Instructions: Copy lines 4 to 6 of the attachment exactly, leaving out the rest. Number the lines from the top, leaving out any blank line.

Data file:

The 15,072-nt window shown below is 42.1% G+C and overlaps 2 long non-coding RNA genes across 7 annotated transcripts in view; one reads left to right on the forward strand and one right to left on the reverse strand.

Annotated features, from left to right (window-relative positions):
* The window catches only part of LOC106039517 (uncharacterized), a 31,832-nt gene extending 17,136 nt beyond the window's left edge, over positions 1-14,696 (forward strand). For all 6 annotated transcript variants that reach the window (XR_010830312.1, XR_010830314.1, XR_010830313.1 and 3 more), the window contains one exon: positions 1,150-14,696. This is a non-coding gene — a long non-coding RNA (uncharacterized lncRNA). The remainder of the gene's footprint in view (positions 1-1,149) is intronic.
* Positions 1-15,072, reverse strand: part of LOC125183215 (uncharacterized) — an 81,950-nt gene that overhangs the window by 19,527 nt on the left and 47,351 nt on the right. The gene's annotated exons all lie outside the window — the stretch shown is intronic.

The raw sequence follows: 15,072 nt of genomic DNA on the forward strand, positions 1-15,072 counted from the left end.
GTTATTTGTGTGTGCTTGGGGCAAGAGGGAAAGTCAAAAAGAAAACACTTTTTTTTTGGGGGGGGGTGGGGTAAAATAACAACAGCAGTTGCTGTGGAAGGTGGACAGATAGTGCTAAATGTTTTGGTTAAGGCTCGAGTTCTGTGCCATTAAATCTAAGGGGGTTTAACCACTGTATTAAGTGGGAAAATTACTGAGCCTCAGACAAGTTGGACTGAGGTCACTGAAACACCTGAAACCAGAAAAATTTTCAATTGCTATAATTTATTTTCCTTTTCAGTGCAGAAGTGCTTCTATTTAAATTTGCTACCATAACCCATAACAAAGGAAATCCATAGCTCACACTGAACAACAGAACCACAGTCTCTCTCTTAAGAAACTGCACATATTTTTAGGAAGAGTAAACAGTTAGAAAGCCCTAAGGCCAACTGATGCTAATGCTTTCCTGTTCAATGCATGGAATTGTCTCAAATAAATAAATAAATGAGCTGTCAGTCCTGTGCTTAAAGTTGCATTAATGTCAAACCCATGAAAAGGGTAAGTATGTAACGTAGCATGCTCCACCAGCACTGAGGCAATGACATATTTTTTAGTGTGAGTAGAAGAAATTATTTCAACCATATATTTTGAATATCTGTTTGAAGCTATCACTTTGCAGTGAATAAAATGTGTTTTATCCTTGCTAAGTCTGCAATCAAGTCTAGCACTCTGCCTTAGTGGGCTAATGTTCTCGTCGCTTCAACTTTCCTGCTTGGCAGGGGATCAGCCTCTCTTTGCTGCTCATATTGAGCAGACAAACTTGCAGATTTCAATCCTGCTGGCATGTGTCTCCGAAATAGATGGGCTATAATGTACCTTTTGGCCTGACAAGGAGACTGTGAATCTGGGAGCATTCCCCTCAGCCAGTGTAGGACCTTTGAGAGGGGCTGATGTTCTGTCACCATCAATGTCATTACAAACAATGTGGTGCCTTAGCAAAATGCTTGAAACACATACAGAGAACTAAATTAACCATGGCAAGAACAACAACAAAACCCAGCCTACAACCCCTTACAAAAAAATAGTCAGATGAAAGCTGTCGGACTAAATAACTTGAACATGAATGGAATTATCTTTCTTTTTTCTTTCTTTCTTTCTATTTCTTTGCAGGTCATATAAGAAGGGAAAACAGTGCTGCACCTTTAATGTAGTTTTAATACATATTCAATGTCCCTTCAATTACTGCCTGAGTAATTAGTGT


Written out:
* Positions 1-15,072, reverse strand: part of LOC125183215 (uncharacterized) — an 81,950-nt gene that overhangs the window by 19,527 nt on the left and 47,351 nt on the right. The gene's annotated exons all lie outside the window — the stretch shown is intronic.

The raw sequence follows: 15,072 nt of genomic DNA on the forward strand, positions 1-15,072 counted from the left end.
GTTATTTGTGTGTGCTTGGGGCAAGAGGGAAAGTCAAAAAGAAAACACTTTTTTTTTGGGGGGGGGTGGGGTAAAATAACAACAGCAGTTGCTGTGGAAGGTGGACAGATAGTGCTAAATGTTTTGGTTAAGGCTCGAGTTCTGTGCCATTAAATCTAAGGGGGTTTAACCACTGTATTAAGTGGGAAAATTACTGAGCCTCAGACAAGTTGGACTGAGGTCACTGAAACACCTGAAACCAGAAAAATTTTCAATTGCTATAATTTATTTTCCTTTTCAGTGCAGAAGTGCTTCTATTTAAATTTGCTACCATAACCCATAACAAAGGAAATCCATAGCTCACACTGAACAACAGAACCACAGTCTCTCTCTTAAGAAACTGCACATATTTTTAGGAAGAGTAAACAGTTAGAAAGCCCTAAGGCCAACTGATGCTAATGCTTTCCTGTTCAATGCATGGAATTGTCTCAAATAAATAAATAAATGAGCTGTCAGTCCTGTGCTTAAAGTTGCATTAATGTCAAACCCATGAAAAGGGTAAGTATGTAACGTAGCATGCTCCACCAGCACTGAGGCAATGACATATTTTTTAGTGTGAGTAGAAGAAATTATTTCAACCATATATTTTGAATATCTGTTTGAAGCTATCACTTTGCAGTGAATAAAATGTGTTTTATCCTTGCTAAGTCTGCAATCAAGTCTAGCACTCTGCCTTAGTGGGCTAATGTTCTCGTCGCTTCAACTTTCCTGCTTGGCAGGGGATCAGCCTCTCTTTGCTGCTCATATTGAGCAGACAAACTTGCAGATTTCAATCCTGCTGGCATGTGTCTCCGAAATAGATGGGCTATAATGTACCTTTTGGCCTGACAAGGAGACTGTGAATCTGGGAGCATTCCCCTCAGCCAGTGTAGGACCTTTGAGAGGGGCTGATGTTCTGTCACCATCAATGTCATTACAAACAATGTGGTGCCTTAGCAAAATGCTTGAAACACATACAGAGAACTAAATTAACCATGGCAAGAACAACAACAAAACCCAGCCTACAACCCCTTACAAAAAAATAGTCAGATGAAAGCTGTCGGACTAAATAACTTGAACATGAATGGAATTATCTTTCTTTTTTCTTTCTTTCTTTCTATTTCTTTGCAGGTCATATAAGAAGGGAAAACAGTGCTGCACCTTTAATGTAGTTTTAATACATATTCAATGTCCCTTCAATTACTGCCTGAGTAATTAGTGT